While Workplaces Test Dismissal Laws, It’s Women Who Will Suffer

This week Australia’s outrage machine has been (justifiably) directed toward Cricket Australia.

The sporting body sacked its government relations manager, Angela Williamson, over a series of tweets criticising the Tasmanian government's abortion laws.

The organisation, which was recognised in July as an “Endorsed Employer for Women”, is now being roundly accused of deep hypocrisy, corruption and gender discrimination for dismissing Williamson.

A look back at just a few months of public responses to Cricket Australia employee scandals and one can see why accusations of “hypocrisy” are being tossed around. After male cricket players found cheating earlier in the year were merely sidelined for a year of game play, it hardly seems fair that a series of barely controversial tweets should get a female employee sacked from her job.

Williamson, who was one of the first women forced to travel interstate to access abortion services after Tasmania’s only surgical abortion clinic was closed earlier this year, was simply advocating for the human right to healthcare via her tweets. It’s a strange world where an Australian’s job might be in jeopardy for criticising government policy via a personal social media account.

However, the rights for an employer to mandate how their employees behave on social media are complex and evolving fast in Australia. Formerly cut-and-dry cases for dismissal based on controversial opinions expressed via personal Facebook, Twitter or Instagram accounts are now not so easily adjudicated, and Fair Work courts are beginning to rule more in favour of an employee’s “reasonable right to privacy” online, rather than the employer’s assertion that any social media account is “public domain”.

Still, employers will always test dismissal laws. In Australia an unfair dismissal case is lodged against an employer every three minutes, which is about 127 claims per day; and the rate of success for employees filing those claims is decreasing dramatically. In 2017 the success rate for unfair dismissal claims in Australia dropped below 40 per cent for the first time, and around 93 per cent of cases never even reach a formal hearing.

It’s reasonable to assume, as employers test dismissal laws to see what they can get away with, that it’s female employees who will suffer more, in the same way we suffer a multitude of other industrial injustices. Workplaces in Australia remain remarkably unequal in 2018, not just in terms of pay and opportunity, but in how employees are censured and dismissed by organisations looking for efficient ways to keep costs down and “corporate interests aligned”.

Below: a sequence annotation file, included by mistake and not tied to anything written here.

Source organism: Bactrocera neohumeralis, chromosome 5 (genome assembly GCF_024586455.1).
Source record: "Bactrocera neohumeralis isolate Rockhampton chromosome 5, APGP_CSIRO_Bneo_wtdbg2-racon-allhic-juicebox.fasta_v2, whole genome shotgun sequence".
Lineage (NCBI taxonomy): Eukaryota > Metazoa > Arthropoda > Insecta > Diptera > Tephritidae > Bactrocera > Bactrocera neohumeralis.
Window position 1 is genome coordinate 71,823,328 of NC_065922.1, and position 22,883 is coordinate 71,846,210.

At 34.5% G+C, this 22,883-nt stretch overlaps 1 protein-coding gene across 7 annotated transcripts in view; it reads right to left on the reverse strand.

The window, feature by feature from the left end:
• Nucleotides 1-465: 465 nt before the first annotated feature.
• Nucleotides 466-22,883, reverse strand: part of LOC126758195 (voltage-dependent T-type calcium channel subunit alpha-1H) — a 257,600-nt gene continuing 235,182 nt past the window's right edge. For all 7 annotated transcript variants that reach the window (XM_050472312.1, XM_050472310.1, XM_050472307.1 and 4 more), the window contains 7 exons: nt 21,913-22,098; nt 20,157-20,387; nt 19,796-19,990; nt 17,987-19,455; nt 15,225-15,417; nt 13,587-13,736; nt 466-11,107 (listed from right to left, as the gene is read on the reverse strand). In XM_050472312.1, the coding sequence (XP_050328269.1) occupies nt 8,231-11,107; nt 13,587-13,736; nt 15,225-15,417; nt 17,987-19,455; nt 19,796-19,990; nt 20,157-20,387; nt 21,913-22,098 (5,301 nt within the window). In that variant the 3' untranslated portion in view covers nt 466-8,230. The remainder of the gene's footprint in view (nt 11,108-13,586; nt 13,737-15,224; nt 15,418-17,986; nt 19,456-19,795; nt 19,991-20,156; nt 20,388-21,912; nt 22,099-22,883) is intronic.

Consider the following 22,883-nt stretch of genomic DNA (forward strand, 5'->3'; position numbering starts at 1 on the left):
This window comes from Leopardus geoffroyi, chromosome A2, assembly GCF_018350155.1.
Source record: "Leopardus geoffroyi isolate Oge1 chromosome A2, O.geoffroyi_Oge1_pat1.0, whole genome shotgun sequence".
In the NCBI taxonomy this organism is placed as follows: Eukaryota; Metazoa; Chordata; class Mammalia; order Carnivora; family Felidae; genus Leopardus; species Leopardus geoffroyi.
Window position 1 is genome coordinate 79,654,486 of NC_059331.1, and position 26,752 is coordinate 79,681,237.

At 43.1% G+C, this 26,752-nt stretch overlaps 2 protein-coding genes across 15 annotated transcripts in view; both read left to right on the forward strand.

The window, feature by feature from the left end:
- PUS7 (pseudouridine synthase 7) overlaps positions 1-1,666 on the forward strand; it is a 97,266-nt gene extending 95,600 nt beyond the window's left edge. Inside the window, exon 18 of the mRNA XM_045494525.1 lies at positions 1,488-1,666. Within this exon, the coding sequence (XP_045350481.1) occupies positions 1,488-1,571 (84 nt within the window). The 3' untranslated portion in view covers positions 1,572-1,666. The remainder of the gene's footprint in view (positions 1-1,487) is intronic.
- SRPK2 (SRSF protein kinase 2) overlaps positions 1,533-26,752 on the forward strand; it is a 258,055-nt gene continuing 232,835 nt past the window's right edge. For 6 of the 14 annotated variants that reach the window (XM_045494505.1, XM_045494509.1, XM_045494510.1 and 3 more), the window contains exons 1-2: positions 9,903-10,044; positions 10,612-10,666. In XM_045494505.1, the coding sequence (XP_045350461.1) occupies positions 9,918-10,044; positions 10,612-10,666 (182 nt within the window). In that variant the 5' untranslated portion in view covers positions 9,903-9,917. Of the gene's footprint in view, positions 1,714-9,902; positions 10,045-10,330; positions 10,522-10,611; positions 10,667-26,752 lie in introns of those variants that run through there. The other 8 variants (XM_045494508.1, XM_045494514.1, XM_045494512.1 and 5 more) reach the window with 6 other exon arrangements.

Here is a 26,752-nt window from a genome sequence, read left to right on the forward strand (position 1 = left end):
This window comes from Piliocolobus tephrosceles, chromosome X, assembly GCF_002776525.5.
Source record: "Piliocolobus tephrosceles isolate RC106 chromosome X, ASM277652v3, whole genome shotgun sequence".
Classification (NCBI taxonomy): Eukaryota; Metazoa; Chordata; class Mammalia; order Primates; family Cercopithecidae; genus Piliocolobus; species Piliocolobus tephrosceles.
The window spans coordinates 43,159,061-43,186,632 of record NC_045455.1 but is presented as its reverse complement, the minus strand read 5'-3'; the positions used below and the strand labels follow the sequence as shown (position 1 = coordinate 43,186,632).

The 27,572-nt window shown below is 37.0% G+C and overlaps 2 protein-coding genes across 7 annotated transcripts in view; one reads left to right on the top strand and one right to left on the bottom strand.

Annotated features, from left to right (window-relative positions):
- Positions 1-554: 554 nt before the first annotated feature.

If employers wish to test the boundaries of dismissal laws related to social media posts, it is women, for whom the personal is always political, and who are most vulnerable in the workplace (with the least capacity to fight against injustice), who will bear the brunt of this philosophical experiment.

Though Williamson’s case is by no means the first one that displays a deep bias against women’s right to be outspoken and autonomous in the workplace, it is an especially potent and high-profile example. First, there’s the clear difference in the way Cricket Australia responded to Williamson’s alleged misdeeds and those of other, male members of their organisation – the cheating athletes Smith, Warner and Bancroft. Then, there’s the muddied involvement of the Tasmanian government, who it’s alleged forced Cricket Australia’s hand in firing Williamson, not just because of the tweets, but because Williamson had terminated a pregnancy in the first place. (The government has explicitly denied this, but significantly the nasty allegations have stuck around.)

Finally, there’s the long, broad history of men who have been caught behaving outrageously and yet have managed to hold onto their jobs. At the very same time the Williamson story broke, another news item was circulating about a senior police constable who had released the address of a domestic violence victim to her abusive partner – in a series of foul correspondences – and somehow retained his job on the force.

This man keeps his job, but Williamson, simply (and civilly) exercising her free speech, gets the boot? If you say so…

The fact is, as workplace law plays catch up with contemporary life and communication – especially post #MeToo, in an era where an online call-out can lead to a job dismissal – those who will suffer most are likely to be the very people industrial law and call-out culture is built to protect. Simply put: women are made so much more vulnerable in biased and unequal workforces structured against us, so these uncertain and evolving laws will bite us back first.

In workplaces like Cricket Australia and other male-dominated organisations, the fight will always be to protect the masculine status quo, whether or not employers even realise this is the culture they’re creating. “Gender equality” in the workplace is far from a reality, and very few (if any) workplaces operate on a true “meritocracy”. So women, who are already on the back foot, will cower and compromise to protect ourselves from unfair censure or dismissal – the very kind that has left Williamson jobless over a tweet thread.

Feature Image: Getty/The Project - Angela Williamson